Charlotte's £1-a-day challenge: Oodles of noodles help the boredom
To highlight poverty in the UK and around the globe, reporter Charlotte Dobson is taking on a challenge — to spend just £1 a day on food for a week
FORGIVE me reader, for I have sinned.
Last night, after a wilful protest, I was dragged kicking and screaming to the pub. And at the pub . . . I don’t know whether I can even admit it . . . I had a beer.
A delicious wheaty, pale beer. Full of sugar and alcohol and definitely out of my £1-a-day budget.
It was donated to me so it’s not really cheating, but it was good.
Aside from a sneaky trip to the boozer, I did really well food-wise. I stuck to my usual breakfast of porridge oats and water (boring) and my spaghetti-chickpea combo for lunch.
But to avoid going to bed hungry, I decided to have a little early evening starter before a spaghetti top-up.
For my starter I had a 25p pack of curried noodles with extra hot water and, you know what, it wasn’t that bad.
In fact, for 10 minutes noodles seemed like my new best friend. Of course, they’re full of salt and refined carbs, but after two days of very bland food, I lapped up the spicey wateryness.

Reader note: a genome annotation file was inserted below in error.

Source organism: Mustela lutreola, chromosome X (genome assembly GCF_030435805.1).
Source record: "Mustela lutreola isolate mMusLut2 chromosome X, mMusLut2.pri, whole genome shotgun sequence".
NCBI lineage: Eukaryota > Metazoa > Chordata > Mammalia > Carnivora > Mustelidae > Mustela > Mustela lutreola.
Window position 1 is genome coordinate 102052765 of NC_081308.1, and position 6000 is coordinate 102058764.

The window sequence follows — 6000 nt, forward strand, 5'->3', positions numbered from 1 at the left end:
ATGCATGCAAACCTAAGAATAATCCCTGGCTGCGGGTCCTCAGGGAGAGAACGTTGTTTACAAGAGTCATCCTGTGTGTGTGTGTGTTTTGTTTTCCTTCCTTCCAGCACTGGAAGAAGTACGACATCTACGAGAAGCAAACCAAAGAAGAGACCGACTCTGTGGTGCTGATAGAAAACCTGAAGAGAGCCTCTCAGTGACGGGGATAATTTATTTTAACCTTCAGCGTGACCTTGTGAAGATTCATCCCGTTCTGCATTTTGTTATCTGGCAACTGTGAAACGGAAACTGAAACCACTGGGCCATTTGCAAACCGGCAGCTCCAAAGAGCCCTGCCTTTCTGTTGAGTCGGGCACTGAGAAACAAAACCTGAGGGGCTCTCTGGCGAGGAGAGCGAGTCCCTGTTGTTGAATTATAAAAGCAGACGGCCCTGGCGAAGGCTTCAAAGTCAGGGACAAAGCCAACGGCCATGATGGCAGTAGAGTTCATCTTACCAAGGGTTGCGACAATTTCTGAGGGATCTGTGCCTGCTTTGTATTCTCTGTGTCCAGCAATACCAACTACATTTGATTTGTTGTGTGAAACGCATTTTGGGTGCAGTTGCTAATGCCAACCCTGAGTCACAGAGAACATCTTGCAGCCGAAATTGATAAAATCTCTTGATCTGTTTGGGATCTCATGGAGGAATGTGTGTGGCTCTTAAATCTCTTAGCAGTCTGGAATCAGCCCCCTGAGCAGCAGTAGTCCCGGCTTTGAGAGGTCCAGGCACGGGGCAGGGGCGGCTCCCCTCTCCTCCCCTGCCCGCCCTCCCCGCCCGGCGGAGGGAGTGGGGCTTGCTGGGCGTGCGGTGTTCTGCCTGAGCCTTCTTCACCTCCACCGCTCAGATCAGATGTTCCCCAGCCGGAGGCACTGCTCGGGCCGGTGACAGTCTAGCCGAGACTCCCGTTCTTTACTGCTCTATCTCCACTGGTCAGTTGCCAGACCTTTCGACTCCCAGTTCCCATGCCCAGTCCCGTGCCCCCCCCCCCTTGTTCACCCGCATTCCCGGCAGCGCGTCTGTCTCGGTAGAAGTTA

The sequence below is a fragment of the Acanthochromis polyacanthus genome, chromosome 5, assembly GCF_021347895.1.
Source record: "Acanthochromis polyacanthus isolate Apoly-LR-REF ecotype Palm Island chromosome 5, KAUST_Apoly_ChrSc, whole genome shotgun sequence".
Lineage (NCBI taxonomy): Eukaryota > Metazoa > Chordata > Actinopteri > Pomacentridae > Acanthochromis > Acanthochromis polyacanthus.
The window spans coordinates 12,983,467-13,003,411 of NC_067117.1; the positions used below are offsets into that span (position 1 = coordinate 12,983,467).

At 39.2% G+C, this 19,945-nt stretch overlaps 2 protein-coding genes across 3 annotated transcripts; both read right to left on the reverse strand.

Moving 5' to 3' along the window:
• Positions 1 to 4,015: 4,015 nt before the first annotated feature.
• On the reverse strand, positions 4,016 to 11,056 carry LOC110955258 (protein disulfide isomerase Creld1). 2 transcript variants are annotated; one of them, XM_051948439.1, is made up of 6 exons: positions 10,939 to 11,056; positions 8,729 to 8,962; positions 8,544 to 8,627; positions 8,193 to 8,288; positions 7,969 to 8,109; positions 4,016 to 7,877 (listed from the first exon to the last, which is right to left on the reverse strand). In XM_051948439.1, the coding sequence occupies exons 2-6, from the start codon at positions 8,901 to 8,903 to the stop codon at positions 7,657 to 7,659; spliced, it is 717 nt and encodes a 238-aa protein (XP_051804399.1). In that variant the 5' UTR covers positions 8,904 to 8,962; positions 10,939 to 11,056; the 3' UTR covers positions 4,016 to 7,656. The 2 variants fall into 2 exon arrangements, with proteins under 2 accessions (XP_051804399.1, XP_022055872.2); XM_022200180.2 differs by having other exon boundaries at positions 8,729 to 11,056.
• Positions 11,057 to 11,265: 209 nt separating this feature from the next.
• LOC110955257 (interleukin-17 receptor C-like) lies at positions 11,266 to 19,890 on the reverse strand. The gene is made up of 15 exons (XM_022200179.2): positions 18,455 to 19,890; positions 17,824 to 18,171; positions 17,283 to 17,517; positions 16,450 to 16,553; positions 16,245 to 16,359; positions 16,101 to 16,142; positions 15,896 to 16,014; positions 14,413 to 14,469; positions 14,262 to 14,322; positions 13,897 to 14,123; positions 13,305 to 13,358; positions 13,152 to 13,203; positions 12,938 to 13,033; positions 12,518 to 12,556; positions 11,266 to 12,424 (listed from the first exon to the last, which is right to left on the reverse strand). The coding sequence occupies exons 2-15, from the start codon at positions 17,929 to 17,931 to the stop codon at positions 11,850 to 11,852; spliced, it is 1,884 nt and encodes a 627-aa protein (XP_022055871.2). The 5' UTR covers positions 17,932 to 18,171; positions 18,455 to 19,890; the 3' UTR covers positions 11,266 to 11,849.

As the week goes on, I’m realising how impossible it is to maintain a balanced diet on £1. Sure my noodles are all right when I’m ravenous but, really, there can’t be anything good for me in those.
The only source of protein I’m getting is from the chickpeas, while my tinned tomatoes have some vitamin C and A. But what about my omega 3, vitamin D or calcium?
It might be psychosomatic, but this challenge has made me feel zapped of my usual energy. I’ve found myself making more silly mistakes than usual and getting my words mixed up when asked a simple question.
If nothing else, it has been a wonderful time-saving exercise. I wait until I get to work to have my porridge oats, which is just pouring water from the kettle into a bowl. Cooking now requires minimum preparation, I just whip open a couple of tins and boil some spaghetti — and that’s every other night.
But when you’ve got no energy to do exercise or money to socialise with your friends, it’s just a bit miserable.
I would buy myself a chocolate bar to cheer me up, but I can’t even afford that.
Midnight on Friday cannot come soon enough . . .
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